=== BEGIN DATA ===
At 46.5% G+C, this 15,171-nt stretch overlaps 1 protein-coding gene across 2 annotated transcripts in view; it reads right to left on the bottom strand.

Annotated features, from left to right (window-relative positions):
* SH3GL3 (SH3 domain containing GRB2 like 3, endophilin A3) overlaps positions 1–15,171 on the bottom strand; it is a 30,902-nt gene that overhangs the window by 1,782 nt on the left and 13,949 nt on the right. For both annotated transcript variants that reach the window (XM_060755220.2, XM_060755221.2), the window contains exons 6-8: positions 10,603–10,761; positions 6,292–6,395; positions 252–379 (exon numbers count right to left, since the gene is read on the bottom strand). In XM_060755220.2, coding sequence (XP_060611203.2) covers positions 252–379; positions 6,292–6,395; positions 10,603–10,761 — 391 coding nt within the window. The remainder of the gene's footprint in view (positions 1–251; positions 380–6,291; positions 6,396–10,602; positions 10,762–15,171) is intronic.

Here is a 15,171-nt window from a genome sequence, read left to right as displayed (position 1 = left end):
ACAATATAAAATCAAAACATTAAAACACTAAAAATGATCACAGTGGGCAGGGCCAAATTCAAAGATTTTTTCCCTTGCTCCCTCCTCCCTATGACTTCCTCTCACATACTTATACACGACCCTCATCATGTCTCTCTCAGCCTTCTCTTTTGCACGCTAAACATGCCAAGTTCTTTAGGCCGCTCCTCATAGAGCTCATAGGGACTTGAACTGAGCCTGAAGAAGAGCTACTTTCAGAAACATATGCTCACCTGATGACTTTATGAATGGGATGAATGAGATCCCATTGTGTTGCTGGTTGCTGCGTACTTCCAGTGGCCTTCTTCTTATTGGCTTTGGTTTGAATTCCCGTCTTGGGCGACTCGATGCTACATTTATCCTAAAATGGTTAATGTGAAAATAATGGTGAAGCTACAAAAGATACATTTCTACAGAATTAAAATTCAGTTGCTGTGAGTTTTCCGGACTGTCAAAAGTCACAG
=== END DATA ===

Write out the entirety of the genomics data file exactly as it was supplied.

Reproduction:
At 46.5% G+C, this 15,171-nt stretch overlaps 1 protein-coding gene across 2 annotated transcripts in view; it reads right to left on the bottom strand.

Annotated features, from left to right (window-relative positions):
* SH3GL3 (SH3 domain containing GRB2 like 3, endophilin A3) overlaps positions 1–15,171 on the bottom strand; it is a 30,902-nt gene that overhangs the window by 1,782 nt on the left and 13,949 nt on the right. For both annotated transcript variants that reach the window (XM_060755220.2, XM_060755221.2), the window contains exons 6-8: positions 10,603–10,761; positions 6,292–6,395; positions 252–379 (exon numbers count right to left, since the gene is read on the bottom strand). In XM_060755220.2, coding sequence (XP_060611203.2) covers positions 252–379; positions 6,292–6,395; positions 10,603–10,761 — 391 coding nt within the window. The remainder of the gene's footprint in view (positions 1–251; positions 380–6,291; positions 6,396–10,602; positions 10,762–15,171) is intronic.

Here is a 15,171-nt window from a genome sequence, read left to right as displayed (position 1 = left end):
ACAATATAAAATCAAAACATTAAAACACTAAAAATGATCACAGTGGGCAGGGCCAAATTCAAAGATTTTTTCCCTTGCTCCCTCCTCCCTATGACTTCCTCTCACATACTTATACACGACCCTCATCATGTCTCTCTCAGCCTTCTCTTTTGCACGCTAAACATGCCAAGTTCTTTAGGCCGCTCCTCATAGAGCTCATAGGGACTTGAACTGAGCCTGAAGAAGAGCTACTTTCAGAAACATATGCTCACCTGATGACTTTATGAATGGGATGAATGAGATCCCATTGTGTTGCTGGTTGCTGCGTACTTCCAGTGGCCTTCTTCTTATTGGCTTTGGTTTGAATTCCCGTCTTGGGCGACTCGATGCTACATTTATCCTAAAATGGTTAATGTGAAAATAATGGTGAAGCTACAAAAGATACATTTCTACAGAATTAAAATTCAGTTGCTGTGAGTTTTCCGGACTGTCAAAAGTCACAG